Prof’s book about medieval miracles wins history prize

The Canadian Society of Medievalists have awarded the 2012 Margaret Wade Labarge Prize for Books in Medieval Studies published in 2011 to York history Professor Rachel Koopmans book, Wonderful to Relate: Miracle Stories and Miracle BookWonderfultoRelateCollecting in High Medieval England.

Wonderful to Relate: Miracle Stories and Miracle Collecting in High Medieval England (University of Pennsylvania Press, 2011) looks at 11th and 12th century monastic writers penchant for preserving 100s of stories about healings, acts of vengeance, resurrections, recoveries and other miraculous deeds effected by local saints. This period of miracle recording marked a shift from the late Anglo-Saxons who rarely made not of saints’ posthumous miracles.

In her book, Koopmans, a professor in the Faculty of Liberal Arts & Professional Studies, focuses on two collections, one recorded by Benedict of Peterborough, the other by William of Canterbury in the wake of the murder of Thomas Becket in 1170.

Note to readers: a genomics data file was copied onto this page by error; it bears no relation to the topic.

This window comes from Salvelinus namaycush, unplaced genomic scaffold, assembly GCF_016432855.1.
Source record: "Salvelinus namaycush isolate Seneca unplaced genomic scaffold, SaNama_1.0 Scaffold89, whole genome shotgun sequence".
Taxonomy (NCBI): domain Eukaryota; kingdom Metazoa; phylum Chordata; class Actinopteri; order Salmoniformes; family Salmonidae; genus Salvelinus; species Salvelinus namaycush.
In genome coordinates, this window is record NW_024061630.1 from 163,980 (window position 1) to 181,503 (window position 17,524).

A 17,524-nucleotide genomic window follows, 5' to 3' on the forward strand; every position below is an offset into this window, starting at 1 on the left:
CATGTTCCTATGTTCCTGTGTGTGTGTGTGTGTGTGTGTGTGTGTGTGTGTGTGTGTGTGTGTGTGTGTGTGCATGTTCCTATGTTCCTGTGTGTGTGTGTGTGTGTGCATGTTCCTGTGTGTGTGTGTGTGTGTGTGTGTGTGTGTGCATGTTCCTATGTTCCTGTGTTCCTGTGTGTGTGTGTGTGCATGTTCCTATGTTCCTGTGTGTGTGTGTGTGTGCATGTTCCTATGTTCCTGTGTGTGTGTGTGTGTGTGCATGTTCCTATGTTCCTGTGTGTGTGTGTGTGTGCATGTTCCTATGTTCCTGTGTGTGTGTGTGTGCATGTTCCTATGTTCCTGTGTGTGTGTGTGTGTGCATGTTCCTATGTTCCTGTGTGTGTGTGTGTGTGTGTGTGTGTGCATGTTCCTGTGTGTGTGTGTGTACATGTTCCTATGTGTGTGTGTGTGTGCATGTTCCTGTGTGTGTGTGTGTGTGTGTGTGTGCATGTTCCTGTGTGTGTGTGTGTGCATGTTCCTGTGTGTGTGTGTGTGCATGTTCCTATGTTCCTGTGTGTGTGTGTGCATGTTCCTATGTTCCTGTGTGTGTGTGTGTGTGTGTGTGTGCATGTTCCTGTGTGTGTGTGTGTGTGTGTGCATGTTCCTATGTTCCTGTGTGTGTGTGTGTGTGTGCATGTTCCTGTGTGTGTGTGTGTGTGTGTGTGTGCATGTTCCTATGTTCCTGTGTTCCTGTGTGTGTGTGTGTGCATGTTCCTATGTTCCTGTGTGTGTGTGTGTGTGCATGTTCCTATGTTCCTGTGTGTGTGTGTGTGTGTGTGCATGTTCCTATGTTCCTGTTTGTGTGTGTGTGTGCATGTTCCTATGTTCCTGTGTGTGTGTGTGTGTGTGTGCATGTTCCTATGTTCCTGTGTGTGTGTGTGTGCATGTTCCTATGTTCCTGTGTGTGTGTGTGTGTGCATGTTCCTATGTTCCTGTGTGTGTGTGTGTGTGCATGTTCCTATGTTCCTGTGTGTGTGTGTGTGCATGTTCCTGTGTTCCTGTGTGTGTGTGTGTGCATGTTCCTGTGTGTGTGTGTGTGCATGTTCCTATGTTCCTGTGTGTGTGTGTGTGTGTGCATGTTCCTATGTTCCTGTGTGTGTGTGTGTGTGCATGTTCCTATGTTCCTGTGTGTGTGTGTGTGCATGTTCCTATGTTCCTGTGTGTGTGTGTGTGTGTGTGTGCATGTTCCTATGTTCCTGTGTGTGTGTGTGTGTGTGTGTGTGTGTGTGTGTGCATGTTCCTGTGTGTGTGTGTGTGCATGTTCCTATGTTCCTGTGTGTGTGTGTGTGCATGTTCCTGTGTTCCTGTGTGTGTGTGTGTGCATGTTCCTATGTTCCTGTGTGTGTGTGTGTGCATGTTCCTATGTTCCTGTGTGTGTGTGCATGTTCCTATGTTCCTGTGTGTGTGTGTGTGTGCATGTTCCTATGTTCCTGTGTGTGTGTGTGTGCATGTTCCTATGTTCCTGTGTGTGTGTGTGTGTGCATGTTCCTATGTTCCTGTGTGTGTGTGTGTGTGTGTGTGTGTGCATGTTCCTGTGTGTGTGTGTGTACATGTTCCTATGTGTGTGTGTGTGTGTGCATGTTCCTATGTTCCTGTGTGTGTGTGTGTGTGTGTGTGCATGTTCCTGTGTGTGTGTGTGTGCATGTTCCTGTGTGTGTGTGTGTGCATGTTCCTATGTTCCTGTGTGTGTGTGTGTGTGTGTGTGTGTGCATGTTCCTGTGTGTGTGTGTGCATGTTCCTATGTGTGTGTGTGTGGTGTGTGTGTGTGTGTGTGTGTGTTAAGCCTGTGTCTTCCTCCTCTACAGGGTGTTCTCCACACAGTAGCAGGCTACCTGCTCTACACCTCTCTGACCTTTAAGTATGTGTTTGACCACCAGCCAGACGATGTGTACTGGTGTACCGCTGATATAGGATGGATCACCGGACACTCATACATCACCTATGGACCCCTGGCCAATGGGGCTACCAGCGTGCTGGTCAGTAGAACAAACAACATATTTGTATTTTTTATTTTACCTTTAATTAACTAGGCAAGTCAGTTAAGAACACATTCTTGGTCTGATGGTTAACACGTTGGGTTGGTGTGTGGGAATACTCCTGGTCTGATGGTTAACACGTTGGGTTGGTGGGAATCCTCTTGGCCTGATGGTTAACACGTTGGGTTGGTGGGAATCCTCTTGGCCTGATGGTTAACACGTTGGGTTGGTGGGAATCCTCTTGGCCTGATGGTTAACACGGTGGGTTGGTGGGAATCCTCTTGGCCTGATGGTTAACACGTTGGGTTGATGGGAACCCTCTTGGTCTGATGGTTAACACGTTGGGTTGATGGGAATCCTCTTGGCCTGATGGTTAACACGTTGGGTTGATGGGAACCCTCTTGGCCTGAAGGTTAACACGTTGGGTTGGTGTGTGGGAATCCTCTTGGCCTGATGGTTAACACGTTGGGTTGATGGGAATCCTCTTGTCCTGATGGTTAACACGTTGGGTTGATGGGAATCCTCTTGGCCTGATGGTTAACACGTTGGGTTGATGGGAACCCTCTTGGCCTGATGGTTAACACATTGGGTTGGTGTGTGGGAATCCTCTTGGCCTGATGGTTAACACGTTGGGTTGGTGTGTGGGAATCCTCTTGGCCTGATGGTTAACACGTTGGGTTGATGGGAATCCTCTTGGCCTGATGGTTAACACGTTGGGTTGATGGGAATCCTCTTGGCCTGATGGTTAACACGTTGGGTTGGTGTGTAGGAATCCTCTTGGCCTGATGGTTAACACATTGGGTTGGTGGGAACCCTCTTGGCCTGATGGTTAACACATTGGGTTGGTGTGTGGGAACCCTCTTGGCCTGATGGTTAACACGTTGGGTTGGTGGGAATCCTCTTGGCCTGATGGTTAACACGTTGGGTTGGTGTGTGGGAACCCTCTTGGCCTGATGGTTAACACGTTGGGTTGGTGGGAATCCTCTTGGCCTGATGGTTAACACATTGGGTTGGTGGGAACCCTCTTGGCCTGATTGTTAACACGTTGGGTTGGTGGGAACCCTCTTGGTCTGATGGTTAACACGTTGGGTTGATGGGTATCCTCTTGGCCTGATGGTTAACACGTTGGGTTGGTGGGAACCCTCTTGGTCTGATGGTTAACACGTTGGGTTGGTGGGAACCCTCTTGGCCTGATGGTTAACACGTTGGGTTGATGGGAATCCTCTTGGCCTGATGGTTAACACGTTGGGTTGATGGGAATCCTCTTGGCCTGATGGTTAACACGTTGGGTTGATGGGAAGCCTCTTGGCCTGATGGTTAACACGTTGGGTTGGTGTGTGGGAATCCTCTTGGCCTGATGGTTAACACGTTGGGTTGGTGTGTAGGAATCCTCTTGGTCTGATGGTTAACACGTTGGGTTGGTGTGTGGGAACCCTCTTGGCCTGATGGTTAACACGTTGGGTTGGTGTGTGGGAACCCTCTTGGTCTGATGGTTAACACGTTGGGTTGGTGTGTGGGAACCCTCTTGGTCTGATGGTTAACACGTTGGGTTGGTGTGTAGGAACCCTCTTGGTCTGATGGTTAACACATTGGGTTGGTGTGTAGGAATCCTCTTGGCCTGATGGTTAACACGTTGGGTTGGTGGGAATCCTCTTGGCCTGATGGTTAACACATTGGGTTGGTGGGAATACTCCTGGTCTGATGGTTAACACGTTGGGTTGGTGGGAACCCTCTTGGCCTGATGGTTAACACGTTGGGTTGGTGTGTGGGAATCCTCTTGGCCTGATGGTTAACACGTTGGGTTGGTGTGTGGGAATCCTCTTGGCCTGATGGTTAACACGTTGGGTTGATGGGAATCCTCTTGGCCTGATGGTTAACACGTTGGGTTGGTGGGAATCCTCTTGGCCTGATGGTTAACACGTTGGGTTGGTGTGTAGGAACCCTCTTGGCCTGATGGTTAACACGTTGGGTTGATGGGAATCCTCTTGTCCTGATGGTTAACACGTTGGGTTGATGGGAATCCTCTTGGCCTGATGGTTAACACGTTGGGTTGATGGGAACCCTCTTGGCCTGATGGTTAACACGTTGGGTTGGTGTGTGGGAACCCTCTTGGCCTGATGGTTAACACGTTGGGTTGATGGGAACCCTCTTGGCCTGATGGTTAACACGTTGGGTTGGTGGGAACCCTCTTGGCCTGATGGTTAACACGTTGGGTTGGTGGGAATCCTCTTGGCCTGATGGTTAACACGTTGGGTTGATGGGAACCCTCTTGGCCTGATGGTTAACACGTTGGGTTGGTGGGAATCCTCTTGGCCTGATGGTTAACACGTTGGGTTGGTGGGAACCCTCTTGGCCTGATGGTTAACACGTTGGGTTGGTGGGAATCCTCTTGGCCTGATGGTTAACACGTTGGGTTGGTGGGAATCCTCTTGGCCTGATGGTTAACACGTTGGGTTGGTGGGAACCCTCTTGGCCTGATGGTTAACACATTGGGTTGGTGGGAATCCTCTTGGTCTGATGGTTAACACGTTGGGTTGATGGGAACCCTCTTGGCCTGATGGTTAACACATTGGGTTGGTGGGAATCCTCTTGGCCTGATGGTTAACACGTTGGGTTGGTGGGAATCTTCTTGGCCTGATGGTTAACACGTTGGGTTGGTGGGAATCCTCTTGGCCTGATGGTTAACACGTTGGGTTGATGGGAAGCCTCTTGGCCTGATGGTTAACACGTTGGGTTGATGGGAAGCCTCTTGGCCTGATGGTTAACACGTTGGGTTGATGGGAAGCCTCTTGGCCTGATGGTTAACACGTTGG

The awarding committee called Koopmans’ book “a beautifully-written, deeply-researched, and substantial contribution to the study of the literature of high medieval England. The monograph provides a detailed and lucid account of the monastic collection of miracle stories between 1080 and 1220 in England. It aims to create ‘a literary history’ of English miracle collecting – of its rise to the levels of what Koopmans RachelKoopmanscalls a ‘craze,’ as well as of its decline. The monograph is written in an exceptionally graceful style.”

Rachel Koopmans

The committee also noted that “Snippets from the miracle stories themselves appear from time to time, attracting and engaging readers who are then neatly shown how those individual moments fit into the vast narrative of miracle collecting being developed…Koopmans’s copious notes, appendices, maps, and extensive bibliography make clear how much sheer data and detail underlie the discussion.”

For more information, visit the Canadian Society of Medievalists website or read the Dec. 21, 2010 YFile article.